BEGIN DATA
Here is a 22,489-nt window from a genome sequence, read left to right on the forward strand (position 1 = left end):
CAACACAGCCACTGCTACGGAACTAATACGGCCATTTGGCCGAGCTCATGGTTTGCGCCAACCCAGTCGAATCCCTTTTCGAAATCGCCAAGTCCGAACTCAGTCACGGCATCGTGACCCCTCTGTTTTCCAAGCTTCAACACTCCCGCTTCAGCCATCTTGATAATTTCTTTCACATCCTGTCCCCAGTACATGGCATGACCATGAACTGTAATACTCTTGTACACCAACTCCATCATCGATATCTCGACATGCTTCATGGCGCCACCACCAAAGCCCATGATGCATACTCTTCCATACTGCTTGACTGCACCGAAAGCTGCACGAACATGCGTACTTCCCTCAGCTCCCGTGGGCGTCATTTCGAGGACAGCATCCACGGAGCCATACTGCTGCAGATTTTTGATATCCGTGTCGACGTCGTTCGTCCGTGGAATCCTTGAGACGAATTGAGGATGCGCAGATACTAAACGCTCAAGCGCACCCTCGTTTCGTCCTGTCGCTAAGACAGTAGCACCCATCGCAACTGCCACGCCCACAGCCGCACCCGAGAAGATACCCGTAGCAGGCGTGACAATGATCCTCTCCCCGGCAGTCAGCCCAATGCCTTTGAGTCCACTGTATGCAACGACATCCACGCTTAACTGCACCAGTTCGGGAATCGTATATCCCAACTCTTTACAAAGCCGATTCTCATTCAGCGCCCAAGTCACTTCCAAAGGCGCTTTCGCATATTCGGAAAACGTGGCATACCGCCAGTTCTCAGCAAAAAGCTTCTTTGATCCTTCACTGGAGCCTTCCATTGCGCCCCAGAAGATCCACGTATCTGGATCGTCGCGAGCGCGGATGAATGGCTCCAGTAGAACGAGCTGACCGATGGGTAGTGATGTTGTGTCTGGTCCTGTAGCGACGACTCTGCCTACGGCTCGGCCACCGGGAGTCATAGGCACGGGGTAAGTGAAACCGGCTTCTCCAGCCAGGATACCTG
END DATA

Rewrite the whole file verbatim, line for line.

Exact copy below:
Here is a 22,489-nt window from a genome sequence, read left to right on the forward strand (position 1 = left end):
CAACACAGCCACTGCTACGGAACTAATACGGCCATTTGGCCGAGCTCATGGTTTGCGCCAACCCAGTCGAATCCCTTTTCGAAATCGCCAAGTCCGAACTCAGTCACGGCATCGTGACCCCTCTGTTTTCCAAGCTTCAACACTCCCGCTTCAGCCATCTTGATAATTTCTTTCACATCCTGTCCCCAGTACATGGCATGACCATGAACTGTAATACTCTTGTACACCAACTCCATCATCGATATCTCGACATGCTTCATGGCGCCACCACCAAAGCCCATGATGCATACTCTTCCATACTGCTTGACTGCACCGAAAGCTGCACGAACATGCGTACTTCCCTCAGCTCCCGTGGGCGTCATTTCGAGGACAGCATCCACGGAGCCATACTGCTGCAGATTTTTGATATCCGTGTCGACGTCGTTCGTCCGTGGAATCCTTGAGACGAATTGAGGATGCGCAGATACTAAACGCTCAAGCGCACCCTCGTTTCGTCCTGTCGCTAAGACAGTAGCACCCATCGCAACTGCCACGCCCACAGCCGCACCCGAGAAGATACCCGTAGCAGGCGTGACAATGATCCTCTCCCCGGCAGTCAGCCCAATGCCTTTGAGTCCACTGTATGCAACGACATCCACGCTTAACTGCACCAGTTCGGGAATCGTATATCCCAACTCTTTACAAAGCCGATTCTCATTCAGCGCCCAAGTCACTTCCAAAGGCGCTTTCGCATATTCGGAAAACGTGGCATACCGCCAGTTCTCAGCAAAAAGCTTCTTTGATCCTTCACTGGAGCCTTCCATTGCGCCCCAGAAGATCCACGTATCTGGATCGTCGCGAGCGCGGATGAATGGCTCCAGTAGAACGAGCTGACCGATGGGTAGTGATGTTGTGTCTGGTCCTGTAGCGACGACTCTGCCTACGGCTCGGCCACCGGGAGTCATAGGCACGGGGTAAGTGAAACCGGCTTCTCCAGCCAGGATACCTG